Location Layout And Geography of the gulag camps
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Published: Mon, 5 Dec 2016
Where were the camps
The majority of Gulag camps were constructed in exceptionally remote areas of north-eastern Siberia along the Kolyma River and near Nirilsk.
In the south-eastern parts of the Soviet Union, there were vast and sparsely inhabited regions where the only roads were built by the inmates of specialized railroad camps. Camps were also located in Taiga, a huge forest in Russian Siberia. Now, all roads are overgrown and only a helicopter can reach those sites. Camps were constructed almost everywhere in Russia to increase the amount of people they could imprison.
* Why they put it there (strategically placed)
Gulag camp locations were chosen in areas of isolation, or in remote monasteries that could be reused as sites for new camps. These secluded Gulag Camps were made to colonize and populate people everywhere in Russia. For example, the area along the Indigirka river was known as the Gulag inside the Gulag. In 1926, the Oimiakon village in this region registered the record low temperature of −71.2 °C. After noticing this, it is clear why people did not willing live in that area of the Soviet Union. Because the Gulags were means of cheap labor, new camps would be constructed wherever the Soviet Union needed economic stability. For example, major facilities in large cities as well as Universities such as Moscow Metro and Moscow State University were built partly by forced labor.
A major subdivision known as “The Perm” was a heavily concentrated area of gulag camps. About 150,000 inmates were imprisoned in more than 150 camps in the Perm region during the late 1940s. This made up about one-third of the total working population of the region.
* What it looked like- camp layout
* Where else were the camps? Which one was the wrorst?
While Camps were generally spread throughout the entire Soviet Union, they were also present in European parts of Russia, Belarus, Ukraine, Czechoslovakia, Hungary, Poland, and Mongolia, which were partly controlled by the Gulag.
Kolyma, for example, was a name that struck fear into the Gulag prisoner as it is the coldest inhabited place on the planet, where there are 12 months of winter. Kolyma was so remote that it could not be reached by an overland route, and surviving Kolyma was said to be more difficult than any other Gulag camp.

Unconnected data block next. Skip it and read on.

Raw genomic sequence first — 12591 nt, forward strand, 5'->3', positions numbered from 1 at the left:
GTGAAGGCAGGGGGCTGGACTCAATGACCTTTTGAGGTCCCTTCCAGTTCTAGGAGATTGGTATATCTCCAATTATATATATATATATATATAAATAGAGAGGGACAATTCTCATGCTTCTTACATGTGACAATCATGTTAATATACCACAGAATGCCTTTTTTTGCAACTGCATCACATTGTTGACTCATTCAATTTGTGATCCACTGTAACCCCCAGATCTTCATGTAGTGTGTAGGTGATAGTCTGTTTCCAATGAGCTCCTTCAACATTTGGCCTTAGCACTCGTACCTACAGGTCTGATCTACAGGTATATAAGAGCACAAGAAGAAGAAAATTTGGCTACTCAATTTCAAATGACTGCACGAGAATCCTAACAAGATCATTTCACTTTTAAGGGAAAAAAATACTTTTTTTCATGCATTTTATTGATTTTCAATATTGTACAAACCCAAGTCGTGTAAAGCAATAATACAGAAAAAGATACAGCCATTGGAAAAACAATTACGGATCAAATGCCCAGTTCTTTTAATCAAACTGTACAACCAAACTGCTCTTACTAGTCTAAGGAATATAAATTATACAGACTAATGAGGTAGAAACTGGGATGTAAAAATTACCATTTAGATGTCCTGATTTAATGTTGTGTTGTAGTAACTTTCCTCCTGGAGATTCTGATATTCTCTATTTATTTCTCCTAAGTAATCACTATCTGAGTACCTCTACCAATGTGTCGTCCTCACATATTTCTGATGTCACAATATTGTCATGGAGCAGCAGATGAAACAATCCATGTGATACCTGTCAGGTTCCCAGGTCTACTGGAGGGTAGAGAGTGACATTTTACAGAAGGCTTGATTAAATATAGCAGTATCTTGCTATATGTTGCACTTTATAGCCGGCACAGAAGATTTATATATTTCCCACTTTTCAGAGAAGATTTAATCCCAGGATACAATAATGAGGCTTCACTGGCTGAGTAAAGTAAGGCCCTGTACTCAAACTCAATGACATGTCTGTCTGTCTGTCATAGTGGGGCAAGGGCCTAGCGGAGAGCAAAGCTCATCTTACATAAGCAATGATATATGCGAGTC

* Escape (Guards, dogs, weather, death, empty)
Because many of the inmates had prison sentences of over 10 years in the Gulag camps, the possibility of escape was worth considering. However, escape was challenging because of the harsh elements, tracking dogs, guard incentives, and isolated camp locations.
Even when logging in a forest clearing, all attempts to escape could be observed by the four guard towers set in each corner.
Barbed wire, fences, Guard Towers, Search Dogs, harsh elements, civilization.
Assistance in escape was provided by native tribes during the 1920s and 1930s; however, many of the tribes became victimized to escaped thieves. When escape seemed to be too easy with the assistance of the tribes, the authorities offered large rewards for the capture of escaped Gulag inmates. Because the help of a Camp guard would make for an easy escape, guards were also given stern incentive to keep their inmates in line at all costs. In the event that a prisoner escaped under a guard’s watch, the guard would often be stripped of his uniform and charged for treason, becoming a Gulag inmate himself. Another difficulty in escaping was the shoot to kill order, where guards could not be charged or punished for shooting an escaping poisoner.
Everyone who tried to escape the Gulag had almost no chance of surviving. They had to walk hundreds of kms through forested wilderness… the direction hardly mattered because the people had nowhere to run. The whole country was one big prison labor camp.
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